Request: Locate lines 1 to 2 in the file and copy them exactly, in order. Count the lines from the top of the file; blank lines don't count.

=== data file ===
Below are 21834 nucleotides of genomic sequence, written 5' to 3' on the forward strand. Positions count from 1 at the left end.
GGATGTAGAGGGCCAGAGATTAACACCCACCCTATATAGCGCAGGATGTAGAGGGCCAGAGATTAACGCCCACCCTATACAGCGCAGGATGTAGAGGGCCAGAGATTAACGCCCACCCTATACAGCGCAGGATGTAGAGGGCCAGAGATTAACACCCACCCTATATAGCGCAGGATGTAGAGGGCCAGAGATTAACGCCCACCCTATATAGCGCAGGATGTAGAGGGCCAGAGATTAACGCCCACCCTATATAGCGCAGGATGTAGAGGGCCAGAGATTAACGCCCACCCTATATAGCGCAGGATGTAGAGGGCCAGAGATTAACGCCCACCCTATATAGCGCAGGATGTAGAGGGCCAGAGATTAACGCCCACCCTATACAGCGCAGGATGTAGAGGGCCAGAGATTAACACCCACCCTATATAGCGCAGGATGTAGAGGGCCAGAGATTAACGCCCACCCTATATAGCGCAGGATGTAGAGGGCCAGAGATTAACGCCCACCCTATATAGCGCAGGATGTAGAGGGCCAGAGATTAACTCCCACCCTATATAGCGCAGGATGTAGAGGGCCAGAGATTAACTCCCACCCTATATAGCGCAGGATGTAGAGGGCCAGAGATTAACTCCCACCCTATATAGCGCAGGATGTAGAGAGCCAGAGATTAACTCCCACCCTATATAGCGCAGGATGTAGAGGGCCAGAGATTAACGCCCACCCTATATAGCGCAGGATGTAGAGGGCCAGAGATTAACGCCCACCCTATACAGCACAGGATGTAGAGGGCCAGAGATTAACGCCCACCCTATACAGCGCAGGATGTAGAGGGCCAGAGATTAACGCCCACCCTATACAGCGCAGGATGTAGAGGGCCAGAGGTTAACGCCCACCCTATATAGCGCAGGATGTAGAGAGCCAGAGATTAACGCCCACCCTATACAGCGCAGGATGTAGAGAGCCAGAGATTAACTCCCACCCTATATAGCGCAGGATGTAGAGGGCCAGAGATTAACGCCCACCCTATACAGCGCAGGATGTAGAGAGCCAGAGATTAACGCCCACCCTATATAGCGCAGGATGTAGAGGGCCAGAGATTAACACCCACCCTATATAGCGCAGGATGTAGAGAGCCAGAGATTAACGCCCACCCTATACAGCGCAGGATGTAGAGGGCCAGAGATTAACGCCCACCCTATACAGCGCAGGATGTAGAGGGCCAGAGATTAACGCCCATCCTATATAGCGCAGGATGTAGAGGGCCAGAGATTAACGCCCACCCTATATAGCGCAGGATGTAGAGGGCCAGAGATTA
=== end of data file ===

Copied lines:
Below are 21834 nucleotides of genomic sequence, written 5' to 3' on the forward strand. Positions count from 1 at the left end.
GGATGTAGAGGGCCAGAGATTAACACCCACCCTATATAGCGCAGGATGTAGAGGGCCAGAGATTAACGCCCACCCTATACAGCGCAGGATGTAGAGGGCCAGAGATTAACGCCCACCCTATACAGCGCAGGATGTAGAGGGCCAGAGATTAACACCCACCCTATATAGCGCAGGATGTAGAGGGCCAGAGATTAACGCCCACCCTATATAGCGCAGGATGTAGAGGGCCAGAGATTAACGCCCACCCTATATAGCGCAGGATGTAGAGGGCCAGAGATTAACGCCCACCCTATATAGCGCAGGATGTAGAGGGCCAGAGATTAACGCCCACCCTATATAGCGCAGGATGTAGAGGGCCAGAGATTAACGCCCACCCTATACAGCGCAGGATGTAGAGGGCCAGAGATTAACACCCACCCTATATAGCGCAGGATGTAGAGGGCCAGAGATTAACGCCCACCCTATATAGCGCAGGATGTAGAGGGCCAGAGATTAACGCCCACCCTATATAGCGCAGGATGTAGAGGGCCAGAGATTAACTCCCACCCTATATAGCGCAGGATGTAGAGGGCCAGAGATTAACTCCCACCCTATATAGCGCAGGATGTAGAGGGCCAGAGATTAACTCCCACCCTATATAGCGCAGGATGTAGAGAGCCAGAGATTAACTCCCACCCTATATAGCGCAGGATGTAGAGGGCCAGAGATTAACGCCCACCCTATATAGCGCAGGATGTAGAGGGCCAGAGATTAACGCCCACCCTATACAGCACAGGATGTAGAGGGCCAGAGATTAACGCCCACCCTATACAGCGCAGGATGTAGAGGGCCAGAGATTAACGCCCACCCTATACAGCGCAGGATGTAGAGGGCCAGAGGTTAACGCCCACCCTATATAGCGCAGGATGTAGAGAGCCAGAGATTAACGCCCACCCTATACAGCGCAGGATGTAGAGAGCCAGAGATTAACTCCCACCCTATATAGCGCAGGATGTAGAGGGCCAGAGATTAACGCCCACCCTATACAGCGCAGGATGTAGAGAGCCAGAGATTAACGCCCACCCTATATAGCGCAGGATGTAGAGGGCCAGAGATTAACACCCACCCTATATAGCGCAGGATGTAGAGAGCCAGAGATTAACGCCCACCCTATACAGCGCAGGATGTAGAGGGCCAGAGATTAACGCCCACCCTATACAGCGCAGGATGTAGAGGGCCAGAGATTAACGCCCATCCTATATAGCGCAGGATGTAGAGGGCCAGAGATTAACGCCCACCCTATATAGCGCAGGATGTAGAGGGCCAGAGATTA